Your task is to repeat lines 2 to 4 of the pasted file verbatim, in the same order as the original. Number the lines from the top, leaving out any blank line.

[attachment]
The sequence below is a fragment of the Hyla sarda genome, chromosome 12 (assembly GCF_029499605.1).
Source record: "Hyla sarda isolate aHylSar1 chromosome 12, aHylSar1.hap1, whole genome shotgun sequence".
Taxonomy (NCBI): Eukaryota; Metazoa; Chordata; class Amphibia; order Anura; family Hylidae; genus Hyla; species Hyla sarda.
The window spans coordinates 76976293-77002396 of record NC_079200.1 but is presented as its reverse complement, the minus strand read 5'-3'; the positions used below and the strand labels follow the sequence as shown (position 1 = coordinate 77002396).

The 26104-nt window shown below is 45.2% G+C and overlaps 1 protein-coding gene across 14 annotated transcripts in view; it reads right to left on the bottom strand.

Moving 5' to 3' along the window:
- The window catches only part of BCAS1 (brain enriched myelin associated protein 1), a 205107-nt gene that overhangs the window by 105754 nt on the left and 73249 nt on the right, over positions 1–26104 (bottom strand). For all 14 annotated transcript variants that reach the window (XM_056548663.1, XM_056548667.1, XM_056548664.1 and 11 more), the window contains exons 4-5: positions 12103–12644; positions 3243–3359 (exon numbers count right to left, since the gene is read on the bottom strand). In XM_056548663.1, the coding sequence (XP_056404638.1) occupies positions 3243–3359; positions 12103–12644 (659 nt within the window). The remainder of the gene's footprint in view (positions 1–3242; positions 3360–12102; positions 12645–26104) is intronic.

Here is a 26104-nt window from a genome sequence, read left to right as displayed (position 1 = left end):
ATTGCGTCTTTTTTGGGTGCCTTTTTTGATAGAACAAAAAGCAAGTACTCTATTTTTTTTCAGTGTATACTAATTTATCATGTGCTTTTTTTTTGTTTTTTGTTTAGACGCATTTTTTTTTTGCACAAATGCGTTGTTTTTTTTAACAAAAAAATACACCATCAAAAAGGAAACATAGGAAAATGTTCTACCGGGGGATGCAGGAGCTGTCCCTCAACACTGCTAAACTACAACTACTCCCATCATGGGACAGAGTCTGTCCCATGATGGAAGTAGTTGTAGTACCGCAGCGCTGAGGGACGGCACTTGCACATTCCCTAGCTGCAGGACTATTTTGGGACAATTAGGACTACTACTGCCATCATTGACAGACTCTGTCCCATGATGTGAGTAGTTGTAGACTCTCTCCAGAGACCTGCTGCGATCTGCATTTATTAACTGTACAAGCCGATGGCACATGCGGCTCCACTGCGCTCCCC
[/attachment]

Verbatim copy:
Source record: "Hyla sarda isolate aHylSar1 chromosome 12, aHylSar1.hap1, whole genome shotgun sequence".
Taxonomy (NCBI): Eukaryota; Metazoa; Chordata; class Amphibia; order Anura; family Hylidae; genus Hyla; species Hyla sarda.
The window spans coordinates 76976293-77002396 of record NC_079200.1 but is presented as its reverse complement, the minus strand read 5'-3'; the positions used below and the strand labels follow the sequence as shown (position 1 = coordinate 77002396).